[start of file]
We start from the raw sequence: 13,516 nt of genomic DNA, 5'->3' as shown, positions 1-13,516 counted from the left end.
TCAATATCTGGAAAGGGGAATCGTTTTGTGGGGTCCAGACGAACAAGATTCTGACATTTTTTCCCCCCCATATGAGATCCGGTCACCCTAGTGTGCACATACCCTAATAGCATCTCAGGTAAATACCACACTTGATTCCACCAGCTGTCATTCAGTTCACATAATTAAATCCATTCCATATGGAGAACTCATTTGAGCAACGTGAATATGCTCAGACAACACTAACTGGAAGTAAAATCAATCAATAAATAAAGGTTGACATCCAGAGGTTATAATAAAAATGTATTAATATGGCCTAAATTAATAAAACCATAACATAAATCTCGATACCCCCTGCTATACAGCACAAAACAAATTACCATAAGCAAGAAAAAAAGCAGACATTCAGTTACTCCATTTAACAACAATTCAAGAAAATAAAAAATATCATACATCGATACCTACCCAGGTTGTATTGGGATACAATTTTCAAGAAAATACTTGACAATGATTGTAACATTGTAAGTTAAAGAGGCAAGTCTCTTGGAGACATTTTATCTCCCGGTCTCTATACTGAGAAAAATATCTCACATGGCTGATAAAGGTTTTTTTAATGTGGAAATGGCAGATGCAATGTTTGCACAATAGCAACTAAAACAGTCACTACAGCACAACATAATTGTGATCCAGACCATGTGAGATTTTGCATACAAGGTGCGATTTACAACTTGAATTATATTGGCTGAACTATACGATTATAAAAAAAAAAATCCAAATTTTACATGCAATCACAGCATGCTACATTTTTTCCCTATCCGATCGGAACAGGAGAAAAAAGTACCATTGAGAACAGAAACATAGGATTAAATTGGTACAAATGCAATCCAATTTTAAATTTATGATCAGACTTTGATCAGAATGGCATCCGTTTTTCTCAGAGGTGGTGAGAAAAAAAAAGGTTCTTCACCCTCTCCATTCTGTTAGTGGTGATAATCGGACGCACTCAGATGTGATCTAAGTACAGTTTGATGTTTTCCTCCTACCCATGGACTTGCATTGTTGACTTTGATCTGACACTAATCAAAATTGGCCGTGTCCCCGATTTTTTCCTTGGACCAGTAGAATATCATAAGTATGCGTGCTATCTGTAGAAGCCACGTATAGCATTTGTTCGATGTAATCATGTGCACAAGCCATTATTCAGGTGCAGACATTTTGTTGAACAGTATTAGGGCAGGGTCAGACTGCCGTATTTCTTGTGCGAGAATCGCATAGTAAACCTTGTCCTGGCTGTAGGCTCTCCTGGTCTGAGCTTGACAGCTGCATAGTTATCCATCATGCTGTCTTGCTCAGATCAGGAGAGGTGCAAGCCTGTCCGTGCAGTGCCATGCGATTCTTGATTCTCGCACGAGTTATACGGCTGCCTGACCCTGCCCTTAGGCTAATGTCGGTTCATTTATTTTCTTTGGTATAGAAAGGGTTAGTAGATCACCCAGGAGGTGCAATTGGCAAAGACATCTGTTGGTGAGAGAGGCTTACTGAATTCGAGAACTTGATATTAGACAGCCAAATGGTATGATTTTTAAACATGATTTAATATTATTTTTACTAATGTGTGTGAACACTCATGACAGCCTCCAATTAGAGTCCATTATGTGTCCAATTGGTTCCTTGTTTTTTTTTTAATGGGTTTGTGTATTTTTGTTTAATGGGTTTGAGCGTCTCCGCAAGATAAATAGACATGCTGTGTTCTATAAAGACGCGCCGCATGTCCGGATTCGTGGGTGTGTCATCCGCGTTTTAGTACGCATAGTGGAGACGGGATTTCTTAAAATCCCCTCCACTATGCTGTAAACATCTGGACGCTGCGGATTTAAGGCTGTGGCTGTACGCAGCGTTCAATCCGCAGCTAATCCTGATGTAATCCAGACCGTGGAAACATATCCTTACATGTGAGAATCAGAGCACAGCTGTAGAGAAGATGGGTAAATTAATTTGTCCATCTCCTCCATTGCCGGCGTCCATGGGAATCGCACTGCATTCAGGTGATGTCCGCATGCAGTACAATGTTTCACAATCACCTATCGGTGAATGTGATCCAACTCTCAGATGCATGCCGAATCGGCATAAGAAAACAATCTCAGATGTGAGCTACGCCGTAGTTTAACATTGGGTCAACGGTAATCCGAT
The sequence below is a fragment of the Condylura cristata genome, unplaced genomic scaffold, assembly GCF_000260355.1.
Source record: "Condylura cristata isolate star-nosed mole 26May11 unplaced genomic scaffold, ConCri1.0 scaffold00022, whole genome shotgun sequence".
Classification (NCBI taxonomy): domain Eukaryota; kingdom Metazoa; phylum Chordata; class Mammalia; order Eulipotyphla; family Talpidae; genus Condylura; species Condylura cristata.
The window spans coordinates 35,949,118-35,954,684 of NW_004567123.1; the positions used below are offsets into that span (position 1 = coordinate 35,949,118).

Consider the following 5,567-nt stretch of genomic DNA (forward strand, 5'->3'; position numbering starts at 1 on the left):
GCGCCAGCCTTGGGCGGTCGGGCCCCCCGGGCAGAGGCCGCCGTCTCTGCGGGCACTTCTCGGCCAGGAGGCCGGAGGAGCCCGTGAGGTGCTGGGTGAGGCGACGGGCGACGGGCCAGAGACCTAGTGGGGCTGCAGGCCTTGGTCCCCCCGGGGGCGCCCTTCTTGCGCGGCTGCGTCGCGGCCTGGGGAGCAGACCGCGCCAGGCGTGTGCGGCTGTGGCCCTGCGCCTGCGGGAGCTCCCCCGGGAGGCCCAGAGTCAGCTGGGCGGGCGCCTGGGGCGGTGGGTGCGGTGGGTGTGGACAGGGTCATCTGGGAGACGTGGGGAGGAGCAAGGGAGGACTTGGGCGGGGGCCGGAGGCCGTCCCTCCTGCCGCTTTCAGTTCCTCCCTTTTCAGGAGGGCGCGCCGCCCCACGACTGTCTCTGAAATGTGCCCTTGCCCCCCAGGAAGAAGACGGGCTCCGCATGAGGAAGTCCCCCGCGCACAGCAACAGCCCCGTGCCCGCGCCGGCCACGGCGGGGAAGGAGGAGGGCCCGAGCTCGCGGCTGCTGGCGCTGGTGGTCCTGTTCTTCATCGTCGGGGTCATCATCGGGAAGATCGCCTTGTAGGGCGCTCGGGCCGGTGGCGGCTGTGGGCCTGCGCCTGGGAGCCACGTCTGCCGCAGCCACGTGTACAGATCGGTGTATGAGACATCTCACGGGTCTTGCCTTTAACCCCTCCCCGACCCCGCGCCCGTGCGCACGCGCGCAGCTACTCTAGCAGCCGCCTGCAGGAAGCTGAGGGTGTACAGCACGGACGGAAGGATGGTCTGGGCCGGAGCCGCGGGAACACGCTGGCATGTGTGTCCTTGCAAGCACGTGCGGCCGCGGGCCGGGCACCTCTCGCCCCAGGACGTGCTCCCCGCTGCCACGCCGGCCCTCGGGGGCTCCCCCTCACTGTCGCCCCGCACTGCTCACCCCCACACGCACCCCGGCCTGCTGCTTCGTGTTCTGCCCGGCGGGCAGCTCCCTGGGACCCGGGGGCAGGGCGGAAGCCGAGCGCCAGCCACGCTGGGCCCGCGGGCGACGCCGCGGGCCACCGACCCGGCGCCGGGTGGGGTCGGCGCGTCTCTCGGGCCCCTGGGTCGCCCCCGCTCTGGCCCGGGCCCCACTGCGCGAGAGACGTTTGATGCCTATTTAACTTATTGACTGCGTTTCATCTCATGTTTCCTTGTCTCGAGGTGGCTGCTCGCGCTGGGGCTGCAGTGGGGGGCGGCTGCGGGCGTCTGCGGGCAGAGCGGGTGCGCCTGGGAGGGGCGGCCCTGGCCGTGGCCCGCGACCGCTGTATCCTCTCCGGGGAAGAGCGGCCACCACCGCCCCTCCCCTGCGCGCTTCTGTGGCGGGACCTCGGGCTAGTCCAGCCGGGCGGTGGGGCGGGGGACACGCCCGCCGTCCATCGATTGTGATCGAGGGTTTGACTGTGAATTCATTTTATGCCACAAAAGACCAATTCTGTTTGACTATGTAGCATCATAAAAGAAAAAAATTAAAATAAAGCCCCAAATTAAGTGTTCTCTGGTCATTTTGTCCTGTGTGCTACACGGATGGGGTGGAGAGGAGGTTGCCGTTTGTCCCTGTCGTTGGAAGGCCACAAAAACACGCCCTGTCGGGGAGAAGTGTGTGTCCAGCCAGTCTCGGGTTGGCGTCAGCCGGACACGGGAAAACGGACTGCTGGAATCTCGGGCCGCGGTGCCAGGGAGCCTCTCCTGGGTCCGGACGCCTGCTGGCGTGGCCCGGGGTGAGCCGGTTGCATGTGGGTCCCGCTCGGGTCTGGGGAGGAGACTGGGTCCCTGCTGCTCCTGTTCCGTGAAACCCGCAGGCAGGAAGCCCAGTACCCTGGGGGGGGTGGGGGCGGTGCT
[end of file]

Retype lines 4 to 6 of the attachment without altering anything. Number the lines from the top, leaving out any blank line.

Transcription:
Source record: "Condylura cristata isolate star-nosed mole 26May11 unplaced genomic scaffold, ConCri1.0 scaffold00022, whole genome shotgun sequence".
Classification (NCBI taxonomy): domain Eukaryota; kingdom Metazoa; phylum Chordata; class Mammalia; order Eulipotyphla; family Talpidae; genus Condylura; species Condylura cristata.
The window spans coordinates 35,949,118-35,954,684 of NW_004567123.1; the positions used below are offsets into that span (position 1 = coordinate 35,949,118).